The following day we ventured an hour west to what many connoisseurs consider the heart of tenderloin country. Here in Audubon and Cass counties, the cutlet is significantly thicker and therefore juicier and porkier; some sandwiches overhang their bun, but few are silly-wide. At the Farmer's Kitchen, co-owner Charlene Johnson's fried pork is plump and succulent, merely haloed by a buttermilk-tinged, seasoned breading. At the Chatterbox Cafe in Audubon, Samantha Goetz took our order, cooked it, and delivered a piping-hot slab of sweet pork with an especially gnarled crust, the sandwich sided by a heap of pickle chips and topped with a thick slice of white onion. Samantha also gave us the lowdown on the restaurant's rather goofy signature item, the "hamburloin"—a burger atop a tenderloin in a single bun. She was joined in her regional-food discourse by various men and women from other tables, all of whom treat this place as a second home, pouring their own coffee when they need refills or when they come between meals to chat with friends.

From the outside, Darrell's Place in Hamlin looks more like a crop-duster hangar than a notable restaurant. The interior is all beer signs and bare Formica. And the tenderloin, made in the thick-patty style, is magnificent. Winner of the first annual Iowa Pork Producers Association Award in 2003, this sandwich sports a wavy, thousand-faceted bread crumb crust that hugs a luscious lode of pork. And by the way, Darrell's rhubarb pie, made using stalks secured from customers' patches, is peerless in a state famous for its pie: piled into a master-class crust, its tantalizing sugar-tart filling is balanced by the cascade of soft-serve vanilla ice cream that is its traditional garnish.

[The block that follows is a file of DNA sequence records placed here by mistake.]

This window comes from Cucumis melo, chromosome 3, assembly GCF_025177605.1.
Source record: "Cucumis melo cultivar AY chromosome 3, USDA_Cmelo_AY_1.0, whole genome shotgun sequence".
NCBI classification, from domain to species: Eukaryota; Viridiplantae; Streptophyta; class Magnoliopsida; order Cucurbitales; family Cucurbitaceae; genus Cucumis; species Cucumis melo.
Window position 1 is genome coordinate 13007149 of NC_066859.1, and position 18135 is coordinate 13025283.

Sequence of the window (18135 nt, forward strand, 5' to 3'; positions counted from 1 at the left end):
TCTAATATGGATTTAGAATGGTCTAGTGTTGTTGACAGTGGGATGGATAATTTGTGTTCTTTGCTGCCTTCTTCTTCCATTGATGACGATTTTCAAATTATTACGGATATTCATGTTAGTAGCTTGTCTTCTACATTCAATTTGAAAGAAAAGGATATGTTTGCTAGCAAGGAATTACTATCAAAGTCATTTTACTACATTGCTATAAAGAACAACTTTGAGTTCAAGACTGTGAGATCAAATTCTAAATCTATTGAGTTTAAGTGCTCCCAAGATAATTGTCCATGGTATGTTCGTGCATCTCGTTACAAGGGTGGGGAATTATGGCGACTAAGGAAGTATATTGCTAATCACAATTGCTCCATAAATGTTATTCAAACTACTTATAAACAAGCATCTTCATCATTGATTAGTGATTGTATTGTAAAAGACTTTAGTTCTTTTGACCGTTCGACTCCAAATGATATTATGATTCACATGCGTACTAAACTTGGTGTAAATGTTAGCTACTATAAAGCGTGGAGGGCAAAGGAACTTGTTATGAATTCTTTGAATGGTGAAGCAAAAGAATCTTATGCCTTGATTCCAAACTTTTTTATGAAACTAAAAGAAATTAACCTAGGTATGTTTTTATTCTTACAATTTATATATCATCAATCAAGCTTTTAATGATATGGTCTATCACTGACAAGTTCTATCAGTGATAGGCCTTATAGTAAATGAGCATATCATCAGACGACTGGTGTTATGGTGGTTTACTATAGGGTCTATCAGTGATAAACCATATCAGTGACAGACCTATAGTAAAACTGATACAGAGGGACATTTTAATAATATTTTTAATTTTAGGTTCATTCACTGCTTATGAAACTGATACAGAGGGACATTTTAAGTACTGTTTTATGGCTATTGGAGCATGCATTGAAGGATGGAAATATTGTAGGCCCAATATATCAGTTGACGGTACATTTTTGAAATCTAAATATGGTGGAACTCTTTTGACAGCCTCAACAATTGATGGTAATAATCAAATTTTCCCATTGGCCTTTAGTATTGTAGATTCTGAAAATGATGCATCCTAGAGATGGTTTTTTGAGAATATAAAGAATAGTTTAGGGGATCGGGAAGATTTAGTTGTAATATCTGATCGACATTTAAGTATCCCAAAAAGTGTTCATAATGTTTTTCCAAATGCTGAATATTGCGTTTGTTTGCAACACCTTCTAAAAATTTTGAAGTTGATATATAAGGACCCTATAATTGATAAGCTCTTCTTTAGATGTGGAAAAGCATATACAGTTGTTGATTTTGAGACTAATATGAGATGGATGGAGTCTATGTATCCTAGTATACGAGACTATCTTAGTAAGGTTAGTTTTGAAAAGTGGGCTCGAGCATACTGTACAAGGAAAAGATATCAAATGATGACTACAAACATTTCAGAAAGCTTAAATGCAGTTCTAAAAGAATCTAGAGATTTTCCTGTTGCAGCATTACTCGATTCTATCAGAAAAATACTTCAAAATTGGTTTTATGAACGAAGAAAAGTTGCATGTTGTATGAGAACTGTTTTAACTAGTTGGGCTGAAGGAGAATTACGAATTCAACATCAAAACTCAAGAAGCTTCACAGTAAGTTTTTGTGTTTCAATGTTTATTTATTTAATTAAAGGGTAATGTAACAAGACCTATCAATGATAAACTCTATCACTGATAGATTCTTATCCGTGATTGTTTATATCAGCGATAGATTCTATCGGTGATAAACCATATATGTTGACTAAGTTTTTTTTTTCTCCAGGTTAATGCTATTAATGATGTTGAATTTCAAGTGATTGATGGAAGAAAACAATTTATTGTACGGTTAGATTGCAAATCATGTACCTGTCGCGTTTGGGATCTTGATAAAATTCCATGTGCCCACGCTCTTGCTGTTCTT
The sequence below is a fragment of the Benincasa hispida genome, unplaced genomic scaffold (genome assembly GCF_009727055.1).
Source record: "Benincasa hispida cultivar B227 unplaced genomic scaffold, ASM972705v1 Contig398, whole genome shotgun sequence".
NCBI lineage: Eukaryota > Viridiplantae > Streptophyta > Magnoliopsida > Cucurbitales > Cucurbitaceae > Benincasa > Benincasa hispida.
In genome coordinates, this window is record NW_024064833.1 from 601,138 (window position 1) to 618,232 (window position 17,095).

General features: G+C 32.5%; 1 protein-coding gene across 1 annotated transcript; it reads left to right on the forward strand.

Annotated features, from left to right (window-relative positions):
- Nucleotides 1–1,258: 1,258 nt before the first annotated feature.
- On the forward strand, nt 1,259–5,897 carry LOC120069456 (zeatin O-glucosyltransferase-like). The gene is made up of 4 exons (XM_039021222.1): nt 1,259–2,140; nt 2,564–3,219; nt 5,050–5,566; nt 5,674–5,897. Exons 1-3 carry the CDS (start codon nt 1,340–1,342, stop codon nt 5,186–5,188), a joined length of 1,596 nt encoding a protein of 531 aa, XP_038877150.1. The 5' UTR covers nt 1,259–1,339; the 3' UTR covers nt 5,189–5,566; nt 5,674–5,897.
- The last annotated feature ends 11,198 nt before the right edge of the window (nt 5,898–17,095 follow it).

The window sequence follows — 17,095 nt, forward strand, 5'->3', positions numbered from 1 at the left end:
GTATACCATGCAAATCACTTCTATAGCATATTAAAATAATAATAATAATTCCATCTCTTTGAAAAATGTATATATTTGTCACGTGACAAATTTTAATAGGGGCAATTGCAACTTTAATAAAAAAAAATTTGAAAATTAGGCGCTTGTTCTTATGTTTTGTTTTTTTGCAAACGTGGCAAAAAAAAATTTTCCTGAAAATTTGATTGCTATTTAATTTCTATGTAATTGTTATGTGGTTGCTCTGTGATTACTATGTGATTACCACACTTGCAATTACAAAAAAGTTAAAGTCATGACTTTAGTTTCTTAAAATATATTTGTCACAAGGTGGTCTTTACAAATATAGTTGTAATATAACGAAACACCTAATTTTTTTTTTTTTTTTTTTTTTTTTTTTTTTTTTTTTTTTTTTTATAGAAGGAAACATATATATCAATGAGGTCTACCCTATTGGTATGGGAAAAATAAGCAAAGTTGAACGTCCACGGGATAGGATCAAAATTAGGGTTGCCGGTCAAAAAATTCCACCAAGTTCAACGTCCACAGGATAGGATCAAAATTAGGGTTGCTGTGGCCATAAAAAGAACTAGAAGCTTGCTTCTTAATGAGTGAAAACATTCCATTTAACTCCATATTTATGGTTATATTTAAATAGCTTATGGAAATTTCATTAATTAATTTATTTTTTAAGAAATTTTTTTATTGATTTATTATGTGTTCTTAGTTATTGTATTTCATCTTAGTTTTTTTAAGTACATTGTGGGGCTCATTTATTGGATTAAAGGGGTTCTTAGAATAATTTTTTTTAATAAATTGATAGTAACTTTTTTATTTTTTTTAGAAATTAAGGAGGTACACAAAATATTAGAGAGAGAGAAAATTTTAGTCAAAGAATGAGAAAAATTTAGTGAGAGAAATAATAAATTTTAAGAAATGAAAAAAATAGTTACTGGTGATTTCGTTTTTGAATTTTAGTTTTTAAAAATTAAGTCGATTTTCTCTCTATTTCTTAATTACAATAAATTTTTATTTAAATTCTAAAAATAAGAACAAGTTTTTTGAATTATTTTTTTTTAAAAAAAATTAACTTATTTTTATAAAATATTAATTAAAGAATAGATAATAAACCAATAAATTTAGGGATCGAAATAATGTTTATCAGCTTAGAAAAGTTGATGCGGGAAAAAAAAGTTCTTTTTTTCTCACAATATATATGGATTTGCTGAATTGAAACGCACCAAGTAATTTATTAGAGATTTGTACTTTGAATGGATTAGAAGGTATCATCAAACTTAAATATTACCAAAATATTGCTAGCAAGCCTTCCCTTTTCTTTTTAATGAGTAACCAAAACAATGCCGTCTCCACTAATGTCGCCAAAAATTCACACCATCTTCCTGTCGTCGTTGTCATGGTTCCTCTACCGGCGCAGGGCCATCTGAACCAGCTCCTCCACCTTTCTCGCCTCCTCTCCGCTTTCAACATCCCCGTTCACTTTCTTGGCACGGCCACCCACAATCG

Just south of Audubon, in Exira, we had what might be our favorite Iowa tenderloin at a low-slung eatery with four tables called Red Barn. Costing $3.60, it is super wide but also mighty thick, really juicy and snug inside a savory crust, garnished with pickles and onions. The tenderloin is just one item on an exemplary Hawkeye State menu that also includes pea salad with shredded cheese bound in Miracle Whip, a lovely loosemeats sandwich special made of spiced minced beef and onion, and nutmeg-dusted vanilla custard.

By 11:45 a.m., every seat in the Red Barn was occupied and we were sharing our table with four strangers. Whereas habitues may linger when they come for coffee midmorning or in the afternoon, country-cafe courtesy at mealtime demands freeing up a seat as soon as one has finished eating. We quickly polished off dessert and paid our check, worrying all the while that we had appropriated two seats from a rotation of customers that rarely includes anyone from out of town.


photo by Ariana Lindquist

B&B Grocery
2001 SE Sixth Street
De Moines, Iowa 50315

The Chatterbox Cafe
120 N Division Street
Audubon, Iowa 50025

Darrell's Place
4010 First Street
Hamlin, Iowa 50117

The Farmer's Kitchen
319 Walnut Street
Atlantic, Iowa 50022

Mr. Bibbs Tenderloins
2705 Sixth Avenue
De Moines, Iowa 50313

SW 1401 Army Post Road
Des Moines, Iowa 50315

Red Barn
613 West Washington Street
Exira, Iowa 50076